The first time I watched the tutorial for Quantum League, I was a bit baffled. I’m not usually one to get confused when the plot of a time travel movie is discussed, though I wasn’t clever enough to follow Primer. Still, I never thought a video game, let alone a tutorial for a multiplayer arena shooter, would make me feel as dumbfounded. But I played a few rounds, and it started to make sense. When I tried to explain it to my wife, it was like trying to explain baseball to an alien: it’s really something you have to play to fully appreciate.
Quantum League is a multiplayer arena shooter for 1v1 or 2v2 action, but with a major twist: each match consists of several time loops, with each affecting the other. That sounds crazy, I know. But it works—somehow. That’s not to say there isn’t a bit of a learning curve. Each round consists of three time loops—in each loop you have a chance to fight your opponent(s), and make a play for the objective. These time loops aren’t very long, usually 15-30 seconds or so, but you can accomplish a surprising amount in that short time. Once the loop is over, time resets, and you start out on your second loop, with the actions of the first loop being played out by a past version of yourself exactly as you did the first time. Sound complicated for a multiplayer game? Yeah, a little—but stick with me here.
Your past self can be positioned to perform actions in the future in Quantum League. It’s not easy to visualize how at first, but with enough time practicing with time loops, you can actually begin to master the timey-wimey environment. Did you lose a firefight in your first loop? No problem, because once you “die” you merely “desync.” This gives you a chance to resurrect during that loop OR continue on while desynced with the hopes that you can prevent your previous iteration from failing the original firefight. Then whatever action you performed while desynced will be performed. This creates a mind-bending means of strategizing I’ve never seen in a multiplayer game before.
There are multiple game modes in Quantum League, which are tied to whichever arena you’re in. The game modes are pretty common fare, such as a king of the hill style point capture, a game mode where there are multiple points to capture, and a free-for-all mode. The capture modes are perhaps the most strategic of the game modes. Originally, I would sit my character on the objective in all three time loops if I was dominating my opponent. It wasn’t long before they wised up, however, and used their past selves to distract me while using their current self to snag the point at the last moment. Free-for-all is the most straightforward, and perhaps the mode that uses the time loops least. It’s just hard to effectively know when/where to kill an opponent in the future in a mode where you just fight, where you can use the future to your advantage by making smart moves in a mode with fixed capture points.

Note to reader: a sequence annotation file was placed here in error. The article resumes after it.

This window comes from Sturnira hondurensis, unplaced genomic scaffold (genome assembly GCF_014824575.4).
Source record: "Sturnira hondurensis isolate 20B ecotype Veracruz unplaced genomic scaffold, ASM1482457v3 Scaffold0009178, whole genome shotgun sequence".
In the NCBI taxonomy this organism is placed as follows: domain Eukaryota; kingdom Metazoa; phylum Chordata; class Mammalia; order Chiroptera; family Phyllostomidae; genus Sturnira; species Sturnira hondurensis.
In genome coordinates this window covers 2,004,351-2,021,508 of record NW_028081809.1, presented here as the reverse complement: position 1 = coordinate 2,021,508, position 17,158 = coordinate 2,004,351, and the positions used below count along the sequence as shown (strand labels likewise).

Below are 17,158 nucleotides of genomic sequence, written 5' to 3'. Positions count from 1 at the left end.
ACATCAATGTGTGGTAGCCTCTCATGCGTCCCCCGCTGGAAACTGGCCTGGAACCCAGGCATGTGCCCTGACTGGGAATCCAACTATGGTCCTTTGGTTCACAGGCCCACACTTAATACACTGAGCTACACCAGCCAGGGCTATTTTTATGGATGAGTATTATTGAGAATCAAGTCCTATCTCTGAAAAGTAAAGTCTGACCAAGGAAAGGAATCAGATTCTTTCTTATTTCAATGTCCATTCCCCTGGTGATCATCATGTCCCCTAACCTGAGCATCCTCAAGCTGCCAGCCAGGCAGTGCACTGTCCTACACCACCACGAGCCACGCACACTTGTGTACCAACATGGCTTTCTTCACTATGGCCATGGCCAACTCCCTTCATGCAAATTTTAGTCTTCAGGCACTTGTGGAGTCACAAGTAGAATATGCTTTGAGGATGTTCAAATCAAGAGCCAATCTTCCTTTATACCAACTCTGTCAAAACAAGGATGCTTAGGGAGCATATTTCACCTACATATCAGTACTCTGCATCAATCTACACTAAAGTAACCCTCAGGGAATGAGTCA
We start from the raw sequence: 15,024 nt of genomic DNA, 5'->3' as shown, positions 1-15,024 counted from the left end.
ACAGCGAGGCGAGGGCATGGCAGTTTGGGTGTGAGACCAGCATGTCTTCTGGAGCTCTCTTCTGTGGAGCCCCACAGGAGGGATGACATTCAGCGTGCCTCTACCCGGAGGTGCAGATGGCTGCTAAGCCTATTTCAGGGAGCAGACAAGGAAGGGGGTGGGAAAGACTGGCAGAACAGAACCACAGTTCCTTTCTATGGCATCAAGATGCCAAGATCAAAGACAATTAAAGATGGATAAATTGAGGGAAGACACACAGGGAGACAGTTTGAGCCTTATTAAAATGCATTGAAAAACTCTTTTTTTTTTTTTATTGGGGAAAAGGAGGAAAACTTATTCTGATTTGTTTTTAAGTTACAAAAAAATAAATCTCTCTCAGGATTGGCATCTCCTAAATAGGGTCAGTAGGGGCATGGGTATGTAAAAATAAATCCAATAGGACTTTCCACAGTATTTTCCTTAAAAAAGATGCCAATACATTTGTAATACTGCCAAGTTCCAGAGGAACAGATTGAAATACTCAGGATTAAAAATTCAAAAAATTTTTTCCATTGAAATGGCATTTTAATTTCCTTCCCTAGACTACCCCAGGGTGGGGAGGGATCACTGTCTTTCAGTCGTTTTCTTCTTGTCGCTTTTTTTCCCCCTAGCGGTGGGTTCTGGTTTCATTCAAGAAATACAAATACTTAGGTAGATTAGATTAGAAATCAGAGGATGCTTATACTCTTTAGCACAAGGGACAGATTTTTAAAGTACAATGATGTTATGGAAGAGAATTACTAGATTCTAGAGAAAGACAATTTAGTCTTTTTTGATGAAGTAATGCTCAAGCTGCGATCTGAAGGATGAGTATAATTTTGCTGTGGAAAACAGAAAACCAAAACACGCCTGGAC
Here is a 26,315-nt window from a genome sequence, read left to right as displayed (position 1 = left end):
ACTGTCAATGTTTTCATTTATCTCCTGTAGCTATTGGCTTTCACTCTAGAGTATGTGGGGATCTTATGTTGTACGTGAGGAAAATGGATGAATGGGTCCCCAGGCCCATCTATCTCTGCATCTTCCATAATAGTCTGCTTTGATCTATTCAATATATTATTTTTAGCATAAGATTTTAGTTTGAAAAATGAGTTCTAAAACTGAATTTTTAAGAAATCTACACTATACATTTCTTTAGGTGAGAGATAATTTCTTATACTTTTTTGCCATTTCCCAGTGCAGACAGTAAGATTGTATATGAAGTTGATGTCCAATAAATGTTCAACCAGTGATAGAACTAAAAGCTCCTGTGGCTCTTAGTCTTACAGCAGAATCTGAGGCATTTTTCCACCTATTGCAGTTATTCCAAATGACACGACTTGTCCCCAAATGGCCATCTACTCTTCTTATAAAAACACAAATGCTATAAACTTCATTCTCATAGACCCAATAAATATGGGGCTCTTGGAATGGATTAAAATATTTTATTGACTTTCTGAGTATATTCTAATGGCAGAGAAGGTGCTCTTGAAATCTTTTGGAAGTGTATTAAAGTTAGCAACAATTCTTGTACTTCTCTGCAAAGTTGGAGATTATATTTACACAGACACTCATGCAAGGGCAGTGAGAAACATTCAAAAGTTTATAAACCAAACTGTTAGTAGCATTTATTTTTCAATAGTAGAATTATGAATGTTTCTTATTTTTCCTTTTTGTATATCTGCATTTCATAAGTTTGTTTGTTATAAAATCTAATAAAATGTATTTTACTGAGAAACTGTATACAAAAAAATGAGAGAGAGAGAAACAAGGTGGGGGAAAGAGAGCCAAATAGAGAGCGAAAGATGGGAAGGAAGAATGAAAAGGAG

Sometimes I’ll end a round in Quantum League wondering “what the hell just happened?” Luckily, each round has a replay that shows you exactly what went down during the three time loops at the end. This allows you to get some sort of sense of what happened during the three time loops—something I greatly appreciate. I wish it were possible to replay the rounds more than once, however, or even change your point of view in the post-round view.
Quantum League might boost a unique time loop mechanic, but at its heart, it’s an arena shooter—just on a tiny scale. Matches are one versus one or two versus two, but the small arenas quickly fill up with fighters in multiple different time loops. Luckily, each time you encounter an opponent they have a number above their head, signifying which time loop they’re a part of—that way you can make informed decisions on which one to focus your fire on. Quantum League boasts the normal assortment of weaponry you’d expect, but I wish there were more. The SMG and shotgun are fun to use, but the grenade launcher feels almost useless. The laser gun is a great weapon to use, but it has an incredibly short range. You’re also equipped with a side arm, but I don’t think I ever used it much—the time loops are so short, it’s not easy to run out of ammo on your main weapon.
There are several different characters to choose from in Quantum League. These different characters not only have a distinct look, but they have different abilities that give them a slight boost. These abilities aren’t usually groundbreaking, but they do differentiate the characters slightly without making them more powerful than others. Abilities include damage resistant shields while sprinting, or the ability to see opponents when they’re desynced—which can be a pretty handy way to thwart sneaky strategies.
In a world that is overburdened by multiplayer games, it’s great to see one that stands so far ahead of the pack in terms of originality. Now, it just needs more updates, and a solid playerbase to keep the time loop fun going. As it is right now, most of my game time has been played with friends—finding a game, even after its recent full release, can be a bit difficult. Multiplayer games live and die by their community, and Quantum League deserves a chance.
Quantum League is out now on Steam.
If you like the video game, tabletop, or other technology content that Third Coast Review has to offer, consider donating to our Patreon. We are the only publication in Chicago that regularly reviews video games, and we cover lots of local Chicago-based events and more. If you want to contribute to our coverage of Chicago’s video game scene (and more) please consider becoming a patron. Your support enables us to continue to provide this type of content and more. Patreon.com/3CR
You can also catch us streaming games we’re reviewing and staff favorites on our Twitch channel